Centipede is another shooter from Atari’s golden age. However it isn’t a space shooter. Instead, its a garden shooter. Rather than a spaceship killing aliens, you are a humanoid (later versions show it to be an elf) killing bugs in a garden. The domestic nature of the game and the fact it was both developed by a woman and extremely popular with women doesn’t do much to help the stereotypes.
The control method is fairly unusual, in that it is controlled with a trackball. This meant that rather than being limited to side-to-side movement, you can move anywhere within your box at the bottom of the screen, which is about 5 rows high. As a result you have much more control over your movement, and it is no longer game over should the centipede reach the bottom, since you can continue to dodge it, albeit it is extremely difficult. However most of the time your main threat isn’t this centipede, but the spider that hops around the bottom of the screen. Concentrate on the top of the screen where the centipede is, as is so tempting to do, and it will kill you, and its erratic movements can make it hard to avoid even if you are paying attention to it. Particularly dangerous is when it first appears, since if you are too near the edge of the screen when it does it will likely land straight on you, killing you before you have a chance to react. The centipede itself moves in horizontal lines, moving down one line and turning around whenever it reaches either the edge of the screen, or one of the mushrooms dotted around the map. This means that its movements are extremely predictable, which is helpful in downing it quickly. It is also useful that whenever a segment is destroyed it drops a mushroom in front of it. This can be used to your benefit to shepherd the centipede into a vertical tunnel, where it can be easily and quickly destroyed. These mushrooms can be destroyed, so there’s no need to worry about placing them so that you don’t block angles of attack to the centipede.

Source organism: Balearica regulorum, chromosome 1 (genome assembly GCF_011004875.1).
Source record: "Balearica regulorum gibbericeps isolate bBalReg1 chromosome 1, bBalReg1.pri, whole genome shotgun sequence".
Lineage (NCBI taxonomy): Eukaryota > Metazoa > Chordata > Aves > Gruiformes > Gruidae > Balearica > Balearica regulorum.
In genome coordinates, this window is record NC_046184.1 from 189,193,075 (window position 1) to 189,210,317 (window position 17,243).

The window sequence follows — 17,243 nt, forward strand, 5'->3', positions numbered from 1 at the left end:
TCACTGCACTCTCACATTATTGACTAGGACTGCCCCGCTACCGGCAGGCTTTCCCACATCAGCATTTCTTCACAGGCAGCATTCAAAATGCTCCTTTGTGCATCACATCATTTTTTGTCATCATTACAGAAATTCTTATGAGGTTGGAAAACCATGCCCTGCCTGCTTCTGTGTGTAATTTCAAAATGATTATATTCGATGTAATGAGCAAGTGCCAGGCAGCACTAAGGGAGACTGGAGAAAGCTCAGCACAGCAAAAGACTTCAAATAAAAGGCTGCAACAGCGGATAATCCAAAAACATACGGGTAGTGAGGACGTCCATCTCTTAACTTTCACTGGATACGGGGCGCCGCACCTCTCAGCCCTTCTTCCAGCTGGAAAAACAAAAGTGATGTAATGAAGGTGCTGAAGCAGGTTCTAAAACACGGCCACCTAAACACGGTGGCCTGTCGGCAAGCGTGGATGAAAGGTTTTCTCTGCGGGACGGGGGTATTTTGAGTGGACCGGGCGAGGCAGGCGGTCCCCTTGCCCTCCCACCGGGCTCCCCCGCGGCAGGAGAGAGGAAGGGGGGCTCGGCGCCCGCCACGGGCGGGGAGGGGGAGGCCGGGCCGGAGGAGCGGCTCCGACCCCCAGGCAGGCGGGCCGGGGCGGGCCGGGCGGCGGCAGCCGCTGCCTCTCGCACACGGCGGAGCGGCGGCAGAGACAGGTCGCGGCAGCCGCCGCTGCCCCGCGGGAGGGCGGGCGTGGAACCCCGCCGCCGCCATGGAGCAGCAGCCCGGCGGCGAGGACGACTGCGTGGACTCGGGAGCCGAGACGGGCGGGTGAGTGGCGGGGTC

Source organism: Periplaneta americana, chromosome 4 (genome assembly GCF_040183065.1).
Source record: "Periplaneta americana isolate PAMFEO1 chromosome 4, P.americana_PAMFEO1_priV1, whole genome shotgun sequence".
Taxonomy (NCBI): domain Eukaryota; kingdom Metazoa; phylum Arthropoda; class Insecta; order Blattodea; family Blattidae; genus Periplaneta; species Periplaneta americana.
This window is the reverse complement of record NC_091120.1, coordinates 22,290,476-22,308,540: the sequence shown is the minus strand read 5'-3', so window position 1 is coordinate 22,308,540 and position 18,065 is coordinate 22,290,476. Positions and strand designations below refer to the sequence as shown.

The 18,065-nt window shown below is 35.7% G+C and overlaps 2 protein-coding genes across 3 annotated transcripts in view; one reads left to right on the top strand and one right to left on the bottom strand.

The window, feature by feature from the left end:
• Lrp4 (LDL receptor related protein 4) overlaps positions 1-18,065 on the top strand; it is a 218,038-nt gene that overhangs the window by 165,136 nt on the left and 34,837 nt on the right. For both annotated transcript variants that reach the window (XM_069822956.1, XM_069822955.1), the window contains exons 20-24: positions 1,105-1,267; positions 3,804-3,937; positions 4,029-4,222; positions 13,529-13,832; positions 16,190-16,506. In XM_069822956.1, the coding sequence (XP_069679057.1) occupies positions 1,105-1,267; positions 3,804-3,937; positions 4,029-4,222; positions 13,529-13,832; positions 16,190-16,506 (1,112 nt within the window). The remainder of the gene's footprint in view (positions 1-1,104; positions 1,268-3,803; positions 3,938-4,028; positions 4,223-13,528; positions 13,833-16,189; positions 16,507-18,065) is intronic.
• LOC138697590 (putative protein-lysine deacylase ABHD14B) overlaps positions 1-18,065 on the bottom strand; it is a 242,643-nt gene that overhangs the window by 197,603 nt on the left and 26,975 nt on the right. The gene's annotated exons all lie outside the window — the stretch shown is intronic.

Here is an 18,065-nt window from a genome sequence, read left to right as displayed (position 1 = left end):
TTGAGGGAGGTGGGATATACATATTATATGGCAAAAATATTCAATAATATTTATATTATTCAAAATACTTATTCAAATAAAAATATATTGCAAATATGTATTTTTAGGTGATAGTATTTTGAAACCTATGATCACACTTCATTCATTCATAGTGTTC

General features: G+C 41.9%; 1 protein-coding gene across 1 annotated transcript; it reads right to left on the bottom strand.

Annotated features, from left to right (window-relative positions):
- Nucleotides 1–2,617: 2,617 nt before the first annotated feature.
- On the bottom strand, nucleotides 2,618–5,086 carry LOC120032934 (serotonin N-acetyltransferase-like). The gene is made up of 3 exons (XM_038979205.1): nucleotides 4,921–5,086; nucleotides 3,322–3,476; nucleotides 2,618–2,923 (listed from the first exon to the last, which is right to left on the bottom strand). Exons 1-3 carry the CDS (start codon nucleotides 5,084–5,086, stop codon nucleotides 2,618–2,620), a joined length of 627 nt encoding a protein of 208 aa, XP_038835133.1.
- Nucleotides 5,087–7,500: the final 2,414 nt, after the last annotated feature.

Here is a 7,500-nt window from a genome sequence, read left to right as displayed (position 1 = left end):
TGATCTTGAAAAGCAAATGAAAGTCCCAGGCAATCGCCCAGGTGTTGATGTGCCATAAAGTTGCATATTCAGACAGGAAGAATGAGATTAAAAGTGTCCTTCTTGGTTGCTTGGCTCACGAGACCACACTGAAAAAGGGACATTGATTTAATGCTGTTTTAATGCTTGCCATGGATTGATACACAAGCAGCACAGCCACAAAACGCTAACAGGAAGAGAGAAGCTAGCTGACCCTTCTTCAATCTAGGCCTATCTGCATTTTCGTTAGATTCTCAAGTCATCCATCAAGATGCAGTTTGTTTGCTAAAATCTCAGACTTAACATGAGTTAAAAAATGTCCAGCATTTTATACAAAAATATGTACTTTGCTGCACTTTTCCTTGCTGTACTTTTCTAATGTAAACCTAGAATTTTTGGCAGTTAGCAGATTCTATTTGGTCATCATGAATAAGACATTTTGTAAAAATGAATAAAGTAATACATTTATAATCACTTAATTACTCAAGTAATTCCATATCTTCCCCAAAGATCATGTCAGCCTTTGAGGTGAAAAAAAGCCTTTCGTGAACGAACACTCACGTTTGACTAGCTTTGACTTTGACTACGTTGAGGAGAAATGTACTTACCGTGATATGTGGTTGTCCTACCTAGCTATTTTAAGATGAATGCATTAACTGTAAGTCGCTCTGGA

In later levels additional threats appear, such as scorpions which poison any mushroom they touch, causing the centipede to rocket down the screen on touching any such mushroom, and falling mushrooms which lay more behind them and kill you if you hit them, and can’t be destroyed. Lives are fairly standard, you start off with 3 and gain more for every 12000 points scored. If I had to make one complaint it would be that the bullet patterns can be extremely irregular, sometimes firing 3 in quick succession, sometimes with lengthy gaps between shots. This makes hitting the final segment of the centipede, which speeds up once it is the last part standing, extremely tough, even when it is close to you. That aside, the game plays beautifully, and is well worth the adulation it still receives from the arcade gaming community.